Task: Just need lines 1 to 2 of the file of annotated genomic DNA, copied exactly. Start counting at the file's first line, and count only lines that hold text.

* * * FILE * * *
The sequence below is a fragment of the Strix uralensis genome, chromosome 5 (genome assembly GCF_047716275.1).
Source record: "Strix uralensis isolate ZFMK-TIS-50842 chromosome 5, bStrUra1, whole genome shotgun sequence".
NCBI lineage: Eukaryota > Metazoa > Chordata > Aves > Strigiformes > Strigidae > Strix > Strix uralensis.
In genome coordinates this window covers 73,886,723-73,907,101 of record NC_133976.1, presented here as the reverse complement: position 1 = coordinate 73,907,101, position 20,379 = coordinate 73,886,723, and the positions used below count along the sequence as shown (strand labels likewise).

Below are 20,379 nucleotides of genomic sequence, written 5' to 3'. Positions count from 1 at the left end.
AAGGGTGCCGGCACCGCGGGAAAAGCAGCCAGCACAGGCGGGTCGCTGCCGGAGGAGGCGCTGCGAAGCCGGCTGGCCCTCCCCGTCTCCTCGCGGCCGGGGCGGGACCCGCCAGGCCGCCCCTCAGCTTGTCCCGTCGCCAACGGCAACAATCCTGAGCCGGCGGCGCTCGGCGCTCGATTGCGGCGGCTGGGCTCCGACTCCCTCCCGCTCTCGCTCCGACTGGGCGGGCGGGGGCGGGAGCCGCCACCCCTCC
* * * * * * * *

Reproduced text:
The sequence below is a fragment of the Strix uralensis genome, chromosome 5 (genome assembly GCF_047716275.1).
Source record: "Strix uralensis isolate ZFMK-TIS-50842 chromosome 5, bStrUra1, whole genome shotgun sequence".